If all the proposed weighting schemes would extract analogous conceptual expressions, the combinatory approach in this study might be almost useless. Thus, in this section, there is an investigation of the degree of duplications between the six weighting methods before there can be an evaluation of the effect of various combinations. For this part of the study, the following was used: a subset of the TPI collection corresponding to 15 biomedical terms each of which has at least 20 instances in the collection. Table 3 shows the result of accumulating the number of the rightfully extracted expressions (top 10 ranked items) by incrementally combining the proposed weighting schemes from to (PAT) with . The figures in the parentheses, (“()”), denote the number of newly extracted indirect expressions by combining additional weighting schemes. For instance, the system only using could extract 10 correct expressions denoting “Middle Cerebral Artery” and hence its ranked precision (top 10) is 100%. One can obtain the additional nine expressions by combining to , which means the two schemes draw nearly different outcomes and their combination seems to be beneficial in finding hidden expressions corresponding to the term. Also, one can extract a further nine new expressions by repeatedly combining (PAT) and consequently 28 nonoverlapped, correct expressions out of 30 extracted ones. In this way, with the total combination of the proposed weighting schemes, this system could extract 38 (out of 60) true conceptual expressions of the term whose ranked precision is 63.3%.

Table 3: Results of accumulative combinations of proposed weighting schemes (: , : , : , : , : “ with ,” and : “ with ”).

Overall, as for the 15 biomedical terms that have 507 indirect expressions in the collection, alone extracted 117 ones (23%) correctly. With combined to this, one can extract 202 expressions (39.8%) and an additional cumulative combination with draws 256 identical phrases (50.5%). Finally, with all the weight schemes combined, one could extract 350 correct expressions out of 507, which means the extraction coverage is over 74%. Furthermore, it is even more worthwhile to note that this study took into account just 10 highly ranked expressions of each method, which shows the beneficial effects of the combinations.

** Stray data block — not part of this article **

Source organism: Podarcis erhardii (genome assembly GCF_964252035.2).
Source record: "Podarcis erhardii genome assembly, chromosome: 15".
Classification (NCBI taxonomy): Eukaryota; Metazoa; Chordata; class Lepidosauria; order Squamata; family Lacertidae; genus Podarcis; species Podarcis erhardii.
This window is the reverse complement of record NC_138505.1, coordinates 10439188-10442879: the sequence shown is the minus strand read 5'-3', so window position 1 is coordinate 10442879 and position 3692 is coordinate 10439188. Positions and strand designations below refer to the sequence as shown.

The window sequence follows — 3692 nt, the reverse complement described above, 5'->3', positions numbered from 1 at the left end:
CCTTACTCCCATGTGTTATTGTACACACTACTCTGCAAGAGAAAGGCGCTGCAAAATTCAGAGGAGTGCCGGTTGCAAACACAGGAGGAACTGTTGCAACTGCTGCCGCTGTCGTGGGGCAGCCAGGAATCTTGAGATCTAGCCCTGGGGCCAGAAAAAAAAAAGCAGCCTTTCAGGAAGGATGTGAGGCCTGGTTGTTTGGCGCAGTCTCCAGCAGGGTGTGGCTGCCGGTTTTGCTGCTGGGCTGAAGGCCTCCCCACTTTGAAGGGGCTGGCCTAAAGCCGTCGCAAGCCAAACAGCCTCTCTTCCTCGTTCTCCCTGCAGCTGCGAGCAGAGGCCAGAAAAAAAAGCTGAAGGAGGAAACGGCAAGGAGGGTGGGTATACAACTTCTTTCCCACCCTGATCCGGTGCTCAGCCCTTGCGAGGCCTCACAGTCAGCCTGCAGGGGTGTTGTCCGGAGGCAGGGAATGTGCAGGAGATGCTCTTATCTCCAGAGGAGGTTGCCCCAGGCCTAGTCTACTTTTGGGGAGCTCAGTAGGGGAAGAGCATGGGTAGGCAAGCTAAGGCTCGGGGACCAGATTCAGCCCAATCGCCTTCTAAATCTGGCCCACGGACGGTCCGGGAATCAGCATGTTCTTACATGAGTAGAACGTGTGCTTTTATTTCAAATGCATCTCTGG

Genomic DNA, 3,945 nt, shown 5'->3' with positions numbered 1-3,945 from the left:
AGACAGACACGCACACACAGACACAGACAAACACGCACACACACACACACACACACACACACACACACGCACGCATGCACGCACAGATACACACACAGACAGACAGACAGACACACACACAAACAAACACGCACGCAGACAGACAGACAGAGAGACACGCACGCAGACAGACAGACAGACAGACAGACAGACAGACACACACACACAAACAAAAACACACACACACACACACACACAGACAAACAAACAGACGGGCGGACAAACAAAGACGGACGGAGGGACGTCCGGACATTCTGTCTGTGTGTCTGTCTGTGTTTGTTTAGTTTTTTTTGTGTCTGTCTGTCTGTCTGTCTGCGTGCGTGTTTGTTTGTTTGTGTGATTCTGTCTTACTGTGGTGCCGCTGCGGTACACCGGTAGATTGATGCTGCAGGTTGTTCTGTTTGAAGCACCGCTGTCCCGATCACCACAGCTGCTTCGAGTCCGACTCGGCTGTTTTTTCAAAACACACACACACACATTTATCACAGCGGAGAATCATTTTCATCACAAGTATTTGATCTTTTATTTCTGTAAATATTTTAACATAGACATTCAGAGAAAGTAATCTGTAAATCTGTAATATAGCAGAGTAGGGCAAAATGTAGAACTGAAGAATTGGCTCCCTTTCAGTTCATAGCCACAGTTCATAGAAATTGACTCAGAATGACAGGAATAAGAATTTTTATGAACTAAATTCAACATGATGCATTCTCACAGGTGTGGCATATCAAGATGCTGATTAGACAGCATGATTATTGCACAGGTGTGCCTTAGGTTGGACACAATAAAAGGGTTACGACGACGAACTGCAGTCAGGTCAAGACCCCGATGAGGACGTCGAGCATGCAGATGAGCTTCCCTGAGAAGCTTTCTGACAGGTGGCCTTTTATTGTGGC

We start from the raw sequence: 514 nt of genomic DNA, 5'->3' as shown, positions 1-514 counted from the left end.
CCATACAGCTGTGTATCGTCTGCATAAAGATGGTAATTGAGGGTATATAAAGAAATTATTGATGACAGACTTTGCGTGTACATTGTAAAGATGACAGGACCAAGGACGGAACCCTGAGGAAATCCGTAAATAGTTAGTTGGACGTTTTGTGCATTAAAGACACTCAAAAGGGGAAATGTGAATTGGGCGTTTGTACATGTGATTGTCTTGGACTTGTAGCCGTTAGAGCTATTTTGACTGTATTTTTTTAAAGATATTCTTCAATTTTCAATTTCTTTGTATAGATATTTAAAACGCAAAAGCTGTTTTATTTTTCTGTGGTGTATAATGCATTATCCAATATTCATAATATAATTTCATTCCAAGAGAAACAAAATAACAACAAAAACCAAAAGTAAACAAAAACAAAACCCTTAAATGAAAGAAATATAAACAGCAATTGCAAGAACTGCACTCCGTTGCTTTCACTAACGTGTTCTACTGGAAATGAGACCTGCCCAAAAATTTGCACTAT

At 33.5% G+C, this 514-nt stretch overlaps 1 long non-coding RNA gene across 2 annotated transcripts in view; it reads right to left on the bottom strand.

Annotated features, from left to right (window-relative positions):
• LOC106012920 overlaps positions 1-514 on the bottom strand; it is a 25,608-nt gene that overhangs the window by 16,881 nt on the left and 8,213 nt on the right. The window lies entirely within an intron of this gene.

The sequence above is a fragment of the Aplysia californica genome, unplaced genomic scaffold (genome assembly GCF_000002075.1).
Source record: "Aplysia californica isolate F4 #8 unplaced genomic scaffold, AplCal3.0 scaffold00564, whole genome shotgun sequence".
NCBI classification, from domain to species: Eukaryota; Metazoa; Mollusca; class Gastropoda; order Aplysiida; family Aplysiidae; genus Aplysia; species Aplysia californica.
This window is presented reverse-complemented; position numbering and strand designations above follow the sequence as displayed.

4.4. Optimal Weighting Combinations

The experimental results of Section 4.3 show that the 6 weighting schemes have their own characteristics in pinpointing indirect expressions denoting technical terms and it is very likely that their combinations give better diversity and beneficial effects for discovering hidden relevant expressions. Based upon these hypotheses, this study endeavored to find the best binary combination in this section, as shown in Table 4.

Table 4: Accuracy of binary combinations of weighting schemes.

Table 4 and Figure 9 show the performance of the 14 binary combinations with presenting the numbers of both correctly and incorrectly extracted expressions as well as their precisions. Note that the two combinations plus “(PAT) with ” (220) and plus (PAT) (219) are extracting the largest number of the correct expressions, which could reflect that the IDF-based weighting schemes render beneficial effects to this combination process. In particular, even though the performance of alone was relatively low, as shown in [6], the PAT-based weighting schemes seem to be an efficacious partner in binary combinations. Additionally, (PAT) plus “(PAT) with ” outperforms all the other combinations in its precision to extract the smallest number of incorrect expressions (20). From this experiment, one could reasonably conjecture that it is important to apply lexical weighting schemes into both word-based and PAT-based schemes to boost the accuracy of extracting indirect expressions of biomedical terms.

Figure 9: Distribution of true/false descriptions extracted by binary combinations of weighting schemes. (A: , B: , C: (PAT), D: (PAT), E: “(PAT) with ,” and F: “(PAT) with ”).

5. Discussions